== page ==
Please note: As of January 20, 2021, information in some news releases may be out of date or not reflect current policies.
OSHA fines USPS $342K after inspectors find workers exposed to bloodborne pathogen hazards at Brooklyn, Maryland, annex
Employer name: U.S. Postal Service LLC, doing business as Brooklyn South Carrier Annex
Inspection site: 1500 Cherry Hill Road, Brooklyn, Maryland
Citations issued: On Nov. 22, 2016, the U.S. Department of Labor’s Occupational Safety and Health Administration issued citations to the postal service for one serious, two willful, and three repeat health violations.
Investigation findings: OSHA began the inspection on May 24, 2016, in response to a complaint alleging employee exposure to blood and other potentially infectious bodily fluids while handling packages labeled as containing biological infectious materials.
The willful violations relate to the employer’s failure to have an implemented written bloodborne pathogens exposure control plan, including performing an exposure determination and offering exposed employees the Hepatitis B vaccine. Additionally, the USPS failed to implement a hazard communication program. The employer did not properly train workers for bloodborne pathogen protection or provide them with properly-sized gloves, resulting in the other violations.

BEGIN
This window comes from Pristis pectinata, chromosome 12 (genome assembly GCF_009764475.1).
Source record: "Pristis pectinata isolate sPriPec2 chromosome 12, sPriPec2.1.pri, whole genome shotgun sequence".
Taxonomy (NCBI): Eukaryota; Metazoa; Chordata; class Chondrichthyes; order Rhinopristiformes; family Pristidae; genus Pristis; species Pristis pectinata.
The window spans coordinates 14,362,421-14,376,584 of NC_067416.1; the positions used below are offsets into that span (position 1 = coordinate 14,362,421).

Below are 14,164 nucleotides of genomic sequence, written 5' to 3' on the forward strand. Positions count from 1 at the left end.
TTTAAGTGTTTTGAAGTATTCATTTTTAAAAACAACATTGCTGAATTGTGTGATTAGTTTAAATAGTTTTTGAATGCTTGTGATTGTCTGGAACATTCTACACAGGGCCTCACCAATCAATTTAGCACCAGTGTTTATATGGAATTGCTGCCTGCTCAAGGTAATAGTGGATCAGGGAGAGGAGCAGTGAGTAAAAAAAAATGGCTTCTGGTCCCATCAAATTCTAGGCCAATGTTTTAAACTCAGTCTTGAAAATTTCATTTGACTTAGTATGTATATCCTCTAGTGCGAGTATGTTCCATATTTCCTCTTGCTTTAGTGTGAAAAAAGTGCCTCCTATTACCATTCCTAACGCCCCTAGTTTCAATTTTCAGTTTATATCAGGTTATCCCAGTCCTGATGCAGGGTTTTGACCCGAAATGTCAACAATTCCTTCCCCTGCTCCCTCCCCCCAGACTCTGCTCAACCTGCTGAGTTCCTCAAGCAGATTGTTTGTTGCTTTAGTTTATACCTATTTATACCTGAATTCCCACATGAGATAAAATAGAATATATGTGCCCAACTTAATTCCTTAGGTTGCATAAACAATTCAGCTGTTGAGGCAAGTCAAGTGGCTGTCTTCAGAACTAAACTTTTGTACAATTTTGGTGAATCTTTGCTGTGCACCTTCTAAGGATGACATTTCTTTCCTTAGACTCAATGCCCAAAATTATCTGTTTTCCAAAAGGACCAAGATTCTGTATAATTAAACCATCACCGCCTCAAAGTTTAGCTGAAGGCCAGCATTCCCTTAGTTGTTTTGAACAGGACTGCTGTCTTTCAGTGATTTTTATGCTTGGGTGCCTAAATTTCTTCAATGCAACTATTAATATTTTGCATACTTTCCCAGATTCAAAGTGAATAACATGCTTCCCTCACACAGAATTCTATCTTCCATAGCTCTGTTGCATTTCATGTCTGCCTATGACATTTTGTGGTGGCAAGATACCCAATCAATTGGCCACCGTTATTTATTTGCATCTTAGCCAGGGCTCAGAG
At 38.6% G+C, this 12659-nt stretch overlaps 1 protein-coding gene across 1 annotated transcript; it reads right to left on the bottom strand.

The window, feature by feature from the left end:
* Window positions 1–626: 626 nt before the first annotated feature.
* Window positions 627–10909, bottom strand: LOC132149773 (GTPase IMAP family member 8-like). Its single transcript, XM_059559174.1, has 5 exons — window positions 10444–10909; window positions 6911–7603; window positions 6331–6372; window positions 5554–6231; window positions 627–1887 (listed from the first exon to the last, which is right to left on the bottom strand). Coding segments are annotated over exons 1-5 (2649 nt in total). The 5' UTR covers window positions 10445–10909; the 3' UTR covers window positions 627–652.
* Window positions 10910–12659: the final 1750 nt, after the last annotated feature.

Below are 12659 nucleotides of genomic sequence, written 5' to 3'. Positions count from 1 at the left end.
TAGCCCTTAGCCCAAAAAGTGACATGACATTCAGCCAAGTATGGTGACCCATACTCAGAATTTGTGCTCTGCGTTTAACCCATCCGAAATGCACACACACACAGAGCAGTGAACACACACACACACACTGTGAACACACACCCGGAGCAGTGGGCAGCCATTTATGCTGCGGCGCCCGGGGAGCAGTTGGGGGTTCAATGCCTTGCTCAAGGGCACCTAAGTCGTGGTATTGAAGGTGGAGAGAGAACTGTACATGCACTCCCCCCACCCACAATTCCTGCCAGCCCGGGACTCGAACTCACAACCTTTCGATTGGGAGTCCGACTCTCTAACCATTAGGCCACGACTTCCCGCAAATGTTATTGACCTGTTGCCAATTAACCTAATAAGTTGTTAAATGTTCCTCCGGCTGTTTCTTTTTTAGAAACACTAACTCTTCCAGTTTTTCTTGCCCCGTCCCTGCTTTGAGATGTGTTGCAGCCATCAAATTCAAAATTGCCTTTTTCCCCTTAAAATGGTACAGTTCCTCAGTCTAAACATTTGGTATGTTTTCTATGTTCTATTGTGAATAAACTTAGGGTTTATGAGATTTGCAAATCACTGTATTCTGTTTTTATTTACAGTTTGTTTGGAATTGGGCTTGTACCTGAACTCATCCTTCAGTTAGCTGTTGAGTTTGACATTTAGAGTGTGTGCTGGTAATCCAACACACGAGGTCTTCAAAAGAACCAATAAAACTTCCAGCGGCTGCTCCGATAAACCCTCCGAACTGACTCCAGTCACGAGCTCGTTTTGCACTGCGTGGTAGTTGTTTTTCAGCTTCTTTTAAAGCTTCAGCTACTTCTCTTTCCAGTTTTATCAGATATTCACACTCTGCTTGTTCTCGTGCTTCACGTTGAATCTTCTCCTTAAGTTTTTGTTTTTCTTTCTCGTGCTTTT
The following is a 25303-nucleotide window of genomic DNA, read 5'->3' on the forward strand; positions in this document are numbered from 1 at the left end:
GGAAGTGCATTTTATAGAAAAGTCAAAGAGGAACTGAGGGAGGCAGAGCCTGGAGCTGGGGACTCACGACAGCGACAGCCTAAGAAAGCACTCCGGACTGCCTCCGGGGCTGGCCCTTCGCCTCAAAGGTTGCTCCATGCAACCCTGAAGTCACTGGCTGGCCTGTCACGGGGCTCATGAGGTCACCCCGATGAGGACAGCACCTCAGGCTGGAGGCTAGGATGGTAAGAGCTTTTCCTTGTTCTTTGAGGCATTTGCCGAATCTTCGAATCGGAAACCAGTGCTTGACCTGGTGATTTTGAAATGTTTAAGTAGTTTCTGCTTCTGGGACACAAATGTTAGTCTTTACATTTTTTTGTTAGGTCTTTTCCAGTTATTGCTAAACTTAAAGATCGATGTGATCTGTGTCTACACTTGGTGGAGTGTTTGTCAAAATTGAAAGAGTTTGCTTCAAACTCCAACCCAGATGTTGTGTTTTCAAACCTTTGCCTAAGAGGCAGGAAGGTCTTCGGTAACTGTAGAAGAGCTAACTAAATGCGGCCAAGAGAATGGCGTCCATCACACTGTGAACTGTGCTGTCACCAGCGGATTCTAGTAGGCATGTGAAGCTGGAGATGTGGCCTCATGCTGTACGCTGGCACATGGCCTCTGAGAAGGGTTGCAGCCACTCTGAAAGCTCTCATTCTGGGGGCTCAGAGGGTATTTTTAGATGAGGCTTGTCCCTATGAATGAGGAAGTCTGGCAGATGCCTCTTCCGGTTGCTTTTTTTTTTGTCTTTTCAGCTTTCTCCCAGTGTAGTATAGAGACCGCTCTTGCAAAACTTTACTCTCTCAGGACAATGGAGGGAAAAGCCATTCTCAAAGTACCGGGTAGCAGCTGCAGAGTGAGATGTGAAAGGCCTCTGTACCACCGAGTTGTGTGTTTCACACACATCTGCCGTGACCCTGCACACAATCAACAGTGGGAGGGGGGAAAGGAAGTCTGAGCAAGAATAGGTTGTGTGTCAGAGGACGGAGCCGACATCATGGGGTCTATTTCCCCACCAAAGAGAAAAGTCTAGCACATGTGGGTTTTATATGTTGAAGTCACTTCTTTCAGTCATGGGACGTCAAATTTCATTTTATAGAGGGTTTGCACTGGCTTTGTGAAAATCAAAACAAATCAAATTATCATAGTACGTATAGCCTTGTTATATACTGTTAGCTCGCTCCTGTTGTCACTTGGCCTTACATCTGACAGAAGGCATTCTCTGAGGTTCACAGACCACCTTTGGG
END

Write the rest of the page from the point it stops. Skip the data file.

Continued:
Quote: “Exposure to bloodborne pathogen hazards can result in serious or life-threatening illnesses. To reduce or eliminate these hazards at USPS’s Brooklyn facility, an exposure control plan must be implemented to protect employees and provide a safe and healthy workplace,” said Nadira Janack, director at OSHA’s Baltimore Area Office.
Proposed penalties: $342,059
The citation can be viewed at:
The employer has 15 business days from receipt of its citations and proposed penalties to comply, request a conference with OSHA’s area director or contest the findings before the independent Occupational Safety and Health Review Commission.
To ask questions; obtain compliance assistance; file a complaint; or report amputations, eye loss, workplace hospitalizations, fatalities or situations posing imminent danger to workers, the public should call OSHA’s toll-free hotline at 800-321-OSHA (6742) or the agency’s Baltimore Area Office at 410-865-2055.
Under the Occupational Safety and Health Act of 1970, employers are responsible for providing safe and healthful workplaces for their employees. OSHA’s role is to ensure these conditions for America’s working men and women by setting and enforcing standards, and providing training, education and assistance. For more information, visit http://www.osha.gov.